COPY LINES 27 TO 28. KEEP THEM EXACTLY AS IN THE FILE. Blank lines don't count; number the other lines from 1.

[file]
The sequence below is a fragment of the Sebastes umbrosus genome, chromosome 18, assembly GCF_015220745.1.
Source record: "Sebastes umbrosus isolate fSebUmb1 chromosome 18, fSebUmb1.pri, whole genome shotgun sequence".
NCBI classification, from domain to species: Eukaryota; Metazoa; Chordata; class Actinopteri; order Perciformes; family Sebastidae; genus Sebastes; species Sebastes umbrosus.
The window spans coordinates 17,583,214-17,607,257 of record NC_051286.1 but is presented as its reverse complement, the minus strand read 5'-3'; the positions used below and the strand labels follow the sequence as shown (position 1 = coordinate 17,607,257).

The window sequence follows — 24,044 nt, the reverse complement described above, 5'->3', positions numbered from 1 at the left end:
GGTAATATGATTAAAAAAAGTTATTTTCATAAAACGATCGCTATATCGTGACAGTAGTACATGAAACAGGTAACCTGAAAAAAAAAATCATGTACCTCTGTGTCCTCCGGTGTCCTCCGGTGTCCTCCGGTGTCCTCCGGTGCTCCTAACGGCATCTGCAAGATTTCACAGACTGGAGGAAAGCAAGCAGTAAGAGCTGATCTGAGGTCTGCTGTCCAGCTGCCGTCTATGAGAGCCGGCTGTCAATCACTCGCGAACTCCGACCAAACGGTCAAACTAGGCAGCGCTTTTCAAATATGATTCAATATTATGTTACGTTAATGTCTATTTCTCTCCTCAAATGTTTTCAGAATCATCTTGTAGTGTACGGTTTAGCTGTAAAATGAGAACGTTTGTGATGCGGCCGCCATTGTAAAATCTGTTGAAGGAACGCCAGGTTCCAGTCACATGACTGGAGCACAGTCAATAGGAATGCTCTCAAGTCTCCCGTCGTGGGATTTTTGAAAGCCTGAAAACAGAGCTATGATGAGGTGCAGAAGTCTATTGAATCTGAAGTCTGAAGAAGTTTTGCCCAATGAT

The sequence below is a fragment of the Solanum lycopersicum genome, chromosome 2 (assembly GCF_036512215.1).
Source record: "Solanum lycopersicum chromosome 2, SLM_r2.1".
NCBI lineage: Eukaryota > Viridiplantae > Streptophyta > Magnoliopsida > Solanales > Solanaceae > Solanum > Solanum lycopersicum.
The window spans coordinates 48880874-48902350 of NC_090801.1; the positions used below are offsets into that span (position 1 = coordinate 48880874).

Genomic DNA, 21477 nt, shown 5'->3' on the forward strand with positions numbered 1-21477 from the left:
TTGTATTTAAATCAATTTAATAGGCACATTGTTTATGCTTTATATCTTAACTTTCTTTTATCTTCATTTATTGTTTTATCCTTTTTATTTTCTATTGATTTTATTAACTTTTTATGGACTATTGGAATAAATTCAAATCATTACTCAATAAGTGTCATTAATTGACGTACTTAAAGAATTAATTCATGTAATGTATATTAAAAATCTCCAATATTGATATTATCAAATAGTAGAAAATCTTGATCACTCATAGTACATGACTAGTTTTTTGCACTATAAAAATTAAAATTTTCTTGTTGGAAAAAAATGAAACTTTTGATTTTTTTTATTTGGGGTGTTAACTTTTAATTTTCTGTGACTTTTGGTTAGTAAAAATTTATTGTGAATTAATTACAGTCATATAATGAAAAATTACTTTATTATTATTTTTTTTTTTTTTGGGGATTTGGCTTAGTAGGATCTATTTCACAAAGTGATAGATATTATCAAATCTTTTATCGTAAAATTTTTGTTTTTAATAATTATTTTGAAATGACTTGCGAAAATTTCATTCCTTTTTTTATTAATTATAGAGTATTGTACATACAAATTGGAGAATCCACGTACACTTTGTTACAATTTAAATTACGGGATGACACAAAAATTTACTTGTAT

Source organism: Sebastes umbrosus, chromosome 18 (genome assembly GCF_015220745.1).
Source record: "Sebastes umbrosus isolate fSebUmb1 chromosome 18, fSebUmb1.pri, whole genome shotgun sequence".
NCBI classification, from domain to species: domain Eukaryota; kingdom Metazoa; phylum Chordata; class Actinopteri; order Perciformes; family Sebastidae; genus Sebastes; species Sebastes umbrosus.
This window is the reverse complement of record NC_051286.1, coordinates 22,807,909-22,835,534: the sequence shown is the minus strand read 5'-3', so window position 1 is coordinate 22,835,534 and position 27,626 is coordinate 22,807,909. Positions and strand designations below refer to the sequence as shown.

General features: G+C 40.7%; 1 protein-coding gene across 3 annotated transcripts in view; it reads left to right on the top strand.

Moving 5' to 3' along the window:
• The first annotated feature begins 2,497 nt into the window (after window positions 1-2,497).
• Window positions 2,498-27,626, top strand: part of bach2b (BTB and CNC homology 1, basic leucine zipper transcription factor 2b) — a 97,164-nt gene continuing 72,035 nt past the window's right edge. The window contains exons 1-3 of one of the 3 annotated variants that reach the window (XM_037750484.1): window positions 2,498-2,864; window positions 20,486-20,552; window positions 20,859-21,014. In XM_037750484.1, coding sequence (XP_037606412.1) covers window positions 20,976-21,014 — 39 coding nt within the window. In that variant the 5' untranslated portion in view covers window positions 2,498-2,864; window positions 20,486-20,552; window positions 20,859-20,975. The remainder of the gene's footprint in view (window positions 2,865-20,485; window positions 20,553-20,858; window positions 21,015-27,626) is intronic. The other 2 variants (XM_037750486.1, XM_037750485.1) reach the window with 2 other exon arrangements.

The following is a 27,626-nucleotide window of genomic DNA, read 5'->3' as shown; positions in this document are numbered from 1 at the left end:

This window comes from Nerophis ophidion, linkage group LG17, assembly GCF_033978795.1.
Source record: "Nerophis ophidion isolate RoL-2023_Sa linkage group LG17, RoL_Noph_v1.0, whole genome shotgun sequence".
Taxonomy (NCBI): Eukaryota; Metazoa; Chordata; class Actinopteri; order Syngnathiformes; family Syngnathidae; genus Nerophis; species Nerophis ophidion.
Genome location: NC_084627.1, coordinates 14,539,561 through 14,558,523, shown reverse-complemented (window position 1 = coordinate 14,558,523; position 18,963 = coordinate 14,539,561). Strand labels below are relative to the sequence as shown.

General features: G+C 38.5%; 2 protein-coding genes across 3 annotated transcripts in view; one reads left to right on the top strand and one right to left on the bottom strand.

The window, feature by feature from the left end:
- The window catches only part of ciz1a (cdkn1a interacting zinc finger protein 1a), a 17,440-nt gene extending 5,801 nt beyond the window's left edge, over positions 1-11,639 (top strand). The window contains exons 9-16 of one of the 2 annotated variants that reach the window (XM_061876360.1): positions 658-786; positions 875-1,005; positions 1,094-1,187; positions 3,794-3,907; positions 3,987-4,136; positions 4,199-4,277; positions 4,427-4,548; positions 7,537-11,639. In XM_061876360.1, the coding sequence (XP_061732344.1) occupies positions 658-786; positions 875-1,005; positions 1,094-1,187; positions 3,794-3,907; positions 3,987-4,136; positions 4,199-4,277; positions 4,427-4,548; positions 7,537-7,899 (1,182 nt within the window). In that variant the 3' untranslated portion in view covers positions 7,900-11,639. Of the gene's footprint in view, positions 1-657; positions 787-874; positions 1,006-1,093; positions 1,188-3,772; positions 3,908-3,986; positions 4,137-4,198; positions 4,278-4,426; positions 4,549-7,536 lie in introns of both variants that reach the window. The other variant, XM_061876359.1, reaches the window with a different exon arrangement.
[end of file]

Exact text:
The window, feature by feature from the left end:
- The window catches only part of ciz1a (cdkn1a interacting zinc finger protein 1a), a 17,440-nt gene extending 5,801 nt beyond the window's left edge, over positions 1-11,639 (top strand). The window contains exons 9-16 of one of the 2 annotated variants that reach the window (XM_061876360.1): positions 658-786; positions 875-1,005; positions 1,094-1,187; positions 3,794-3,907; positions 3,987-4,136; positions 4,199-4,277; positions 4,427-4,548; positions 7,537-11,639. In XM_061876360.1, the coding sequence (XP_061732344.1) occupies positions 658-786; positions 875-1,005; positions 1,094-1,187; positions 3,794-3,907; positions 3,987-4,136; positions 4,199-4,277; positions 4,427-4,548; positions 7,537-7,899 (1,182 nt within the window). In that variant the 3' untranslated portion in view covers positions 7,900-11,639. Of the gene's footprint in view, positions 1-657; positions 787-874; positions 1,006-1,093; positions 1,188-3,772; positions 3,908-3,986; positions 4,137-4,198; positions 4,278-4,426; positions 4,549-7,536 lie in introns of both variants that reach the window. The other variant, XM_061876359.1, reaches the window with a different exon arrangement.